Insights into miRNA evolution in land plants

The molecular framework of miRNA biogenesis, degradation, and mode of action was likely established in the common ancestor of land plants, as major components of the miRNA pathway as we understand in angiosperms have homologs in bryophytes, lycophytes, and ferns, including DCL1 and SE in miRNA biogenesis, HEN1 in miRNA stability, AGO1 in miRNA binding and activity, and SDN, HESO1, and URT1 in miRNA turnover. We found many truncated and tailed isoforms in miRNA candidates, with the miR165/6 family from S. moellendorffii being a prominent example (Fig. 6b). This suggests that the mechanisms of miRNA degradation are conserved in land plants. Degradome/PARE analysis of S. moellendorffii not only confirmed our miRNA–target predictions but also demonstrated that miRNA-guided target RNA cleavage occurs in a lycophyte.

Our identification of conserved miRNAs in lycophytes and ferns, together with previous studies of miRNAs in two ferns, M. quadrifolia and P. minima [28, 30], has enriched our understanding of the evolution of miRNAs. These studies point to approximately 12 miRNA families that were present in the most recent common ancestor of vascular plants by adding more lycophytes into the species pool. In addition, our study helped time the origination of a few well-known, conserved miRNAs. We found that some well-known, conserved miRNAs were missing in lycophytes, including miR172, miR390, miR160, miR530, miR168, miR394, and miR169 (Fig. 7). Since miR172 was not found in the moss P. patens [29] or the liverworts Pellia endiviifolia [82] and M. polymorpha [38], it is probable that miR172 evolved only in the most recent common ancestor of ferns and seed plants to regulate AP2 genes. Many miR172-AP2 pairs were found in ferns, but no AP2 genes were among the predicted miRNA targets in S. moellendorffii and other lycophytes, except for a miR171-3p-AP2 pair in L. cernuum (Additional file 1: Table S5). This implies that lycophyte AP2 genes are not regulated by miR172 or any miRNA except for L. cernuum, in which they are regulated by miR171-5p.1360. Also, as a trigger for phasiRNA biogenesis, miR390 was considered conserved in land plants due to the presence of this miRNA and its target TAS3 in the moss P. patens [71]. In our study, no miR390 candidates were found in any of the lycophytes, raising the possibility that the phasiRNA pathway was not established in lycophytes. The absence of several other phasiRNA-triggering miRNAs in lycophytes as well as the absence of PHAS or TAS genes or phased siRNAs in S. moellendorffii support this hypothesis. Further genome information of these species would help evaluate the existence/absence of secondary siRNAs in lycophytes.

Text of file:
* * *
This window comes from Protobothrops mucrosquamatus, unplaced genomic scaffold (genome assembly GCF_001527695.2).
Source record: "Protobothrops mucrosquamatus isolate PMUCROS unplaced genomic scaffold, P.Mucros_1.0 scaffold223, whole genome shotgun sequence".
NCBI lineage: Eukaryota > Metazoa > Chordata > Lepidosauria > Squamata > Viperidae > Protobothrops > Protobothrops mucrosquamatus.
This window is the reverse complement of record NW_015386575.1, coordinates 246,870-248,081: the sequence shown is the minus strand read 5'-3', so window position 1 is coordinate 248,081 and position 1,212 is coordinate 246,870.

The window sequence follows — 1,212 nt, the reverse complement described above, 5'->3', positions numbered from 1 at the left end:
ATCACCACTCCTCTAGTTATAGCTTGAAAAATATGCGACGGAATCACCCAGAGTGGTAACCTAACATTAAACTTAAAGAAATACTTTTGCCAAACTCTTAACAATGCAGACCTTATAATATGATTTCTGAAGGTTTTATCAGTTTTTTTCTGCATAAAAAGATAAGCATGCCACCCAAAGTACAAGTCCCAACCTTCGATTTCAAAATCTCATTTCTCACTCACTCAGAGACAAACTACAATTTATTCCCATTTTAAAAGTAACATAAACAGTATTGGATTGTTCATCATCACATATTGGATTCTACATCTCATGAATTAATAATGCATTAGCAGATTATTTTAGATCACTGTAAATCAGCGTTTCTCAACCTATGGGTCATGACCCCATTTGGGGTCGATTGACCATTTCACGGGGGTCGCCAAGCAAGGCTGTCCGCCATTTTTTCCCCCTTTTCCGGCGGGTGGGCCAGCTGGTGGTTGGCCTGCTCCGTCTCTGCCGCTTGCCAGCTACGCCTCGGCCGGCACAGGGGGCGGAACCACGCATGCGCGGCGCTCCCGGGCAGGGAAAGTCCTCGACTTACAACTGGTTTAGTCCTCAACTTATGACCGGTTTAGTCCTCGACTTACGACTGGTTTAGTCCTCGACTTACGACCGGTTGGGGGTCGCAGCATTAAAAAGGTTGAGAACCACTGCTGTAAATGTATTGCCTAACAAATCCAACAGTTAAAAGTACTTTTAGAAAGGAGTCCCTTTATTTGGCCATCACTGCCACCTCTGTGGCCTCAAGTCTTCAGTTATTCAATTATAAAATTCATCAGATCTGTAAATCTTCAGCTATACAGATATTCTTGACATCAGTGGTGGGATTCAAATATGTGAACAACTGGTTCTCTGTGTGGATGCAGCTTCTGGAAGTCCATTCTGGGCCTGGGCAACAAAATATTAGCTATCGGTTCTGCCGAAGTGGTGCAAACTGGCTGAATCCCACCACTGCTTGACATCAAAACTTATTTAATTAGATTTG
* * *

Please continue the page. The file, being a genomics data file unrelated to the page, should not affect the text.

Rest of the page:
This work also revealed fluid miRNA–target relationships in evolution. While AGO1 is conserved in land plants, miR168, which targets AGO1 in angiosperms, probably evolved in the most recent common ancestor of vascular plants [28]. In some lycophytes, miRNAs other than miR168 target AGO1 (Additional file 1: Table S5). Thus, different miRNAs are employed to target AGO1 in different lineages. Another fluid relationship is AGO–miRNA association. In angiosperms, AGO10 specifically associates with miR165/6 and sequesters it from AGO1 [75]. While the miR165/6 family is conserved in land plants, AGO10 only emerged in angiosperms after the fern–seed plant divergence. Thus, the specific AGO10-miR165/6 relationship in angiosperms evolved after this divergence.

Conclusions